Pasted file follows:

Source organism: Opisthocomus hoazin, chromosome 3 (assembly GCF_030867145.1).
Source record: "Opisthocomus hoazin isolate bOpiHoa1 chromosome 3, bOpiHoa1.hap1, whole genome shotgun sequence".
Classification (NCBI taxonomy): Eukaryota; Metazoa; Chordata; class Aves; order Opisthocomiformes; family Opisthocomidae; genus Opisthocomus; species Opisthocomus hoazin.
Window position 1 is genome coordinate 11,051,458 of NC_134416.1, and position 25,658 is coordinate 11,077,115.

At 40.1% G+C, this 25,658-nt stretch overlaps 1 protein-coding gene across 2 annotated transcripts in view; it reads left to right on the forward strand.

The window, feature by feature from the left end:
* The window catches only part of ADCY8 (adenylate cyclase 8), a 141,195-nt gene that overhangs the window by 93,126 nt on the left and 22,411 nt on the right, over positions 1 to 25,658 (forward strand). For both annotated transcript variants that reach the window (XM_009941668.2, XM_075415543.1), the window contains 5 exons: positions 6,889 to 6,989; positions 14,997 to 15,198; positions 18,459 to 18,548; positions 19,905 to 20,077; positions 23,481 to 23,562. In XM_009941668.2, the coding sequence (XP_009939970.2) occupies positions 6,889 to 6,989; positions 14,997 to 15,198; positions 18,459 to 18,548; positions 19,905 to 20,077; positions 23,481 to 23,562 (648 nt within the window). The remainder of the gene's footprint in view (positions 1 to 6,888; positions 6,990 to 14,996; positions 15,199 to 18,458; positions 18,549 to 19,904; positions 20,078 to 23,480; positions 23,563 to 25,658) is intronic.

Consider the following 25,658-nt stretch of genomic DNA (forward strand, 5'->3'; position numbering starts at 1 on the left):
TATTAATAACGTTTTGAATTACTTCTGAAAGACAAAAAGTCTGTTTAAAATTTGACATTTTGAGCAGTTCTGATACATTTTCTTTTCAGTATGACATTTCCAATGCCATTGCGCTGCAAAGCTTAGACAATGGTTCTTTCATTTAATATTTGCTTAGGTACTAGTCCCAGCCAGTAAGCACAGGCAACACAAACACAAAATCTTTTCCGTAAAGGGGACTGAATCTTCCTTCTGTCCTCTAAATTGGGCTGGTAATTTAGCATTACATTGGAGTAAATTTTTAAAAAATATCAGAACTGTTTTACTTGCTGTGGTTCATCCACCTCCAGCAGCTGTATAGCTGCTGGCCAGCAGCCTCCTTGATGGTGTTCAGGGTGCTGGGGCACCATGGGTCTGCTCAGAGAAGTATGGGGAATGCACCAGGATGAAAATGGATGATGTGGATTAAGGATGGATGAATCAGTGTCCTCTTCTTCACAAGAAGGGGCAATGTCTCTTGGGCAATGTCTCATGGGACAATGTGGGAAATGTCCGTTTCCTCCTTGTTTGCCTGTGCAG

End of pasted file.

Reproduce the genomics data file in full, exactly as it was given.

Source organism: Opisthocomus hoazin, chromosome 3 (assembly GCF_030867145.1).
Source record: "Opisthocomus hoazin isolate bOpiHoa1 chromosome 3, bOpiHoa1.hap1, whole genome shotgun sequence".
Classification (NCBI taxonomy): Eukaryota; Metazoa; Chordata; class Aves; order Opisthocomiformes; family Opisthocomidae; genus Opisthocomus; species Opisthocomus hoazin.
Window position 1 is genome coordinate 11,051,458 of NC_134416.1, and position 25,658 is coordinate 11,077,115.

At 40.1% G+C, this 25,658-nt stretch overlaps 1 protein-coding gene across 2 annotated transcripts in view; it reads left to right on the forward strand.

The window, feature by feature from the left end:
* The window catches only part of ADCY8 (adenylate cyclase 8), a 141,195-nt gene that overhangs the window by 93,126 nt on the left and 22,411 nt on the right, over positions 1 to 25,658 (forward strand). For both annotated transcript variants that reach the window (XM_009941668.2, XM_075415543.1), the window contains 5 exons: positions 6,889 to 6,989; positions 14,997 to 15,198; positions 18,459 to 18,548; positions 19,905 to 20,077; positions 23,481 to 23,562. In XM_009941668.2, the coding sequence (XP_009939970.2) occupies positions 6,889 to 6,989; positions 14,997 to 15,198; positions 18,459 to 18,548; positions 19,905 to 20,077; positions 23,481 to 23,562 (648 nt within the window). The remainder of the gene's footprint in view (positions 1 to 6,888; positions 6,990 to 14,996; positions 15,199 to 18,458; positions 18,549 to 19,904; positions 20,078 to 23,480; positions 23,563 to 25,658) is intronic.

Consider the following 25,658-nt stretch of genomic DNA (forward strand, 5'->3'; position numbering starts at 1 on the left):
TATTAATAACGTTTTGAATTACTTCTGAAAGACAAAAAGTCTGTTTAAAATTTGACATTTTGAGCAGTTCTGATACATTTTCTTTTCAGTATGACATTTCCAATGCCATTGCGCTGCAAAGCTTAGACAATGGTTCTTTCATTTAATATTTGCTTAGGTACTAGTCCCAGCCAGTAAGCACAGGCAACACAAACACAAAATCTTTTCCGTAAAGGGGACTGAATCTTCCTTCTGTCCTCTAAATTGGGCTGGTAATTTAGCATTACATTGGAGTAAATTTTTAAAAAATATCAGAACTGTTTTACTTGCTGTGGTTCATCCACCTCCAGCAGCTGTATAGCTGCTGGCCAGCAGCCTCCTTGATGGTGTTCAGGGTGCTGGGGCACCATGGGTCTGCTCAGAGAAGTATGGGGAATGCACCAGGATGAAAATGGATGATGTGGATTAAGGATGGATGAATCAGTGTCCTCTTCTTCACAAGAAGGGGCAATGTCTCTTGGGCAATGTCTCATGGGACAATGTGGGAAATGTCCGTTTCCTCCTTGTTTGCCTGTGCAG